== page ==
An ideal candidate would have a background or interest in Arab American studies or ethnic studies, and would be interested in Digital Humanities.

Time Commitment and Stipend

  • 2 days per week, 8 weeks
  • $2,240 (plus $400 travel allowance)
  • Note: this position requires commuting to Dearborn, Michigan

About

Founded in May of 2005, the Arab American National Museum (AANM) is the first and only museum in the United States devoted to Arab American history and culture. Located on the outskirts of Detroit in Dearborn, the AANM is the sole Affiliate of the Smithsonian Institution in southeast Michigan. The mission of the museum is to document, preserve, and present the history, culture, and contributions of Arab Americans. In addition to its rich collection of objects illustrating the Arab American experience and cultural events that span racial, cultural, and ethnic divisions, the AANM serves the diverse population of our region and nation by producing exhibitions and educational programming that promote understanding of Arab Americans and the Arab World. The museum offers a variety of tours, workshops, and seminars that showcase the diversity of Arab civilization and acknowledge the contributions Arab Americans have made to our society. By bringing the voices and faces of Arab Americans to mainstream audiences, the museum attempts to dispel misperceptions about minority populations and bring to light the shared experiences of immigrants and ethnic groups.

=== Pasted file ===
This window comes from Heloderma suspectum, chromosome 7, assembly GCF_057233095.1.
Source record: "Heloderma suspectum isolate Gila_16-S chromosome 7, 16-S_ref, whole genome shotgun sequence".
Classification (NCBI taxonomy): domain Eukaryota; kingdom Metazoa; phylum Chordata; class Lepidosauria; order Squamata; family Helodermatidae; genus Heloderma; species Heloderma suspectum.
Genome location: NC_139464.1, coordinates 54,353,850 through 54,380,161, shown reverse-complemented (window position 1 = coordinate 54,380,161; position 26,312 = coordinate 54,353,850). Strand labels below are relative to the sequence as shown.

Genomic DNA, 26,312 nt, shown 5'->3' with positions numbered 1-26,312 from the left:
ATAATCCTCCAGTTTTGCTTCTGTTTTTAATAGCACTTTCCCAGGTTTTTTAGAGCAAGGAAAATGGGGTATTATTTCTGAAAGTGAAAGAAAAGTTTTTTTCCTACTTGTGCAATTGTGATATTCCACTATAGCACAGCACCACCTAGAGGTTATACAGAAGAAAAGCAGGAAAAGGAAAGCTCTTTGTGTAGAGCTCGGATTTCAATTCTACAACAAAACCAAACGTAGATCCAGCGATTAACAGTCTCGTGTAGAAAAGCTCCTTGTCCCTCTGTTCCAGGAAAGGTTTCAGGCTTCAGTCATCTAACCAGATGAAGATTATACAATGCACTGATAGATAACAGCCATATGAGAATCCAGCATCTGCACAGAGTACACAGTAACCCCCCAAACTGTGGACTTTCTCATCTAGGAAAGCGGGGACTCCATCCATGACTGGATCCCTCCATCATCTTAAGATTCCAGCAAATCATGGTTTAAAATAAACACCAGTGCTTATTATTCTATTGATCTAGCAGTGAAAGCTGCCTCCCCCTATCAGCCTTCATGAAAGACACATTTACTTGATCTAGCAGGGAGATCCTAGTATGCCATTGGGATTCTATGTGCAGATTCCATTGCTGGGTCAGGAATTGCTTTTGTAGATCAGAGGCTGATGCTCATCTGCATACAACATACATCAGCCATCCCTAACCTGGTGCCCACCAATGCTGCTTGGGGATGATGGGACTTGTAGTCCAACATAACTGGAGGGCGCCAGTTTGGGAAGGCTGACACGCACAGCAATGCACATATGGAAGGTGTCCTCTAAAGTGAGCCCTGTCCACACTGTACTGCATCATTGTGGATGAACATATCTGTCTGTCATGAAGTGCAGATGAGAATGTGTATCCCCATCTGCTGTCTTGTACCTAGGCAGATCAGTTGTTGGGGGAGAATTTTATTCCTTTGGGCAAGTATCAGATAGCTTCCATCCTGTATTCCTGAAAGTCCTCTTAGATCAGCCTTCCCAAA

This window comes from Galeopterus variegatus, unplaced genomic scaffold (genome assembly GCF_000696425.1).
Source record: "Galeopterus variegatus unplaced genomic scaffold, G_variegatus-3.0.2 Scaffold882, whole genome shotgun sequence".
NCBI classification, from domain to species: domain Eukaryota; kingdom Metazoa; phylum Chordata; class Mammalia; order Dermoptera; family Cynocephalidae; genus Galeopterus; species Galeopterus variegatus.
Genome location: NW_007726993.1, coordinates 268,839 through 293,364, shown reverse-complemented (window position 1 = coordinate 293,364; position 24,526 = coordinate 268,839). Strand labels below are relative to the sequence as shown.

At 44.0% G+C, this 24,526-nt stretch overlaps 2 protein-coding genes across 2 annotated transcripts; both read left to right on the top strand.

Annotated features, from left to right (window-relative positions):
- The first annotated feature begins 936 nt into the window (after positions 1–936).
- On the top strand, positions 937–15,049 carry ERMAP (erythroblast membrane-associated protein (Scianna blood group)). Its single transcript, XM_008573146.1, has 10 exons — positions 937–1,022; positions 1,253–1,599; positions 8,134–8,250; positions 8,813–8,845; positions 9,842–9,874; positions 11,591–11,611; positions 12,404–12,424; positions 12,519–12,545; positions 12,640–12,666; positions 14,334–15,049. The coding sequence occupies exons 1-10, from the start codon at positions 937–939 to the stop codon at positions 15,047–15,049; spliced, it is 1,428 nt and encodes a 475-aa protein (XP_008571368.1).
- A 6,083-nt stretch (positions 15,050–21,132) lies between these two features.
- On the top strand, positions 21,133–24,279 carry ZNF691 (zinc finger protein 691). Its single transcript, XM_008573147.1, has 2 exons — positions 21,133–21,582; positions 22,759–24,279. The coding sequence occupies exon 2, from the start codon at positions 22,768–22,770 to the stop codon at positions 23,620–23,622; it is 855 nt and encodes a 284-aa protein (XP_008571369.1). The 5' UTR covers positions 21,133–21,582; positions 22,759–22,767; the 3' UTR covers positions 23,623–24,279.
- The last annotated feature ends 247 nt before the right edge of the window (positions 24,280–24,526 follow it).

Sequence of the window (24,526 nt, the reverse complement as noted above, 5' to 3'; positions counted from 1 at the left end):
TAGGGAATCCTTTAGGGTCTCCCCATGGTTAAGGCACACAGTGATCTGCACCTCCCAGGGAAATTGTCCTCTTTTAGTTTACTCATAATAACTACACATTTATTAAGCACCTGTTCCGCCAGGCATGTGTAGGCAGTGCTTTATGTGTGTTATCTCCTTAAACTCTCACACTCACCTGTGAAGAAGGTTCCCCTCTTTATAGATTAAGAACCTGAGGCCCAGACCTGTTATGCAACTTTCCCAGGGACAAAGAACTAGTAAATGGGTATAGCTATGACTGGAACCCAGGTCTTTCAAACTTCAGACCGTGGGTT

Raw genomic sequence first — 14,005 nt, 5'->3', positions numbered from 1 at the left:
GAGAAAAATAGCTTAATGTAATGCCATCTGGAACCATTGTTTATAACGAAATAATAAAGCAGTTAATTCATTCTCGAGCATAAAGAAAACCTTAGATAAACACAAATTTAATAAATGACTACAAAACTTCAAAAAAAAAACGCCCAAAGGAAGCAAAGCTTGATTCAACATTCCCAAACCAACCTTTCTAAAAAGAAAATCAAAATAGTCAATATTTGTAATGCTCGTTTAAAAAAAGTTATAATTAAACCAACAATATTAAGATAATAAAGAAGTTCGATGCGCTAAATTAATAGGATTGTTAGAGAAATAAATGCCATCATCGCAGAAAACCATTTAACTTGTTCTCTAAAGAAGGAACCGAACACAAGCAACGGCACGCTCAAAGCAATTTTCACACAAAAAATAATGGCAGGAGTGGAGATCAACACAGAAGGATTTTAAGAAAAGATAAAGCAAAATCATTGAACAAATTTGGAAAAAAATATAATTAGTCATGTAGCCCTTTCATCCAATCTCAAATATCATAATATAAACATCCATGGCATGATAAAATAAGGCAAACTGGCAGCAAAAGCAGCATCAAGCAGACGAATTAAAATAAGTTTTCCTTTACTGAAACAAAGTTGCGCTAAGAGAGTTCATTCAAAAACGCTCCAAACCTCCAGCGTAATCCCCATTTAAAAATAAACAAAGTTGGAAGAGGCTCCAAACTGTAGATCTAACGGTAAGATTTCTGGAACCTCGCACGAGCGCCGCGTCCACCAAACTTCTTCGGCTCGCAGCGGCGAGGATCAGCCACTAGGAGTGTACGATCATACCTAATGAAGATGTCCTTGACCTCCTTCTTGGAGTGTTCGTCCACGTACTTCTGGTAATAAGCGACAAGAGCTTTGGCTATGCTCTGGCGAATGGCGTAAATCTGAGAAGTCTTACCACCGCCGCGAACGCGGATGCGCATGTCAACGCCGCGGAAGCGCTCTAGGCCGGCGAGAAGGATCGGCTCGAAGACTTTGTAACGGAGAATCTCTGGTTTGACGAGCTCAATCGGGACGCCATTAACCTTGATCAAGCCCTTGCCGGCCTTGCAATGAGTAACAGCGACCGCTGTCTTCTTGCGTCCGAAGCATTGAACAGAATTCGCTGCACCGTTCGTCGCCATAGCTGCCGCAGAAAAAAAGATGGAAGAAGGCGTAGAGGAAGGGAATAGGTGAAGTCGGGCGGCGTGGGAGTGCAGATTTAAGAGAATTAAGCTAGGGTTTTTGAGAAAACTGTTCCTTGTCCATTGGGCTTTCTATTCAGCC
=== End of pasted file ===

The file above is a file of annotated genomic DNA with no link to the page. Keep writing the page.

Visit the Arab American National Museum (AANM) website.

Bentley Historical Library

Location

Ann Arbor, Michigan

Supervisor

Cinda Nofziger, Ph.D., Archivist for Academic Programs and Outreach

Description of Role

For a student interested in gaining insight into the archival profession and its role in teaching with primary sources and archival literacy at a college level. Drawing from the Bentley’s extensive collection of materials relating to the history of the State of Michigan and the University of Michigan, the Rackham Engagement Fellow will develop dynamic and interactive activities to engage students in learning to understand primary sources and archives. After becoming familiar with the current research and strategies of teaching with primary sources and the Bentley archivists’ pedagogical roles, the Fellow, in consultation with the Assistant Archivist for Academic Programs and Outreach, will: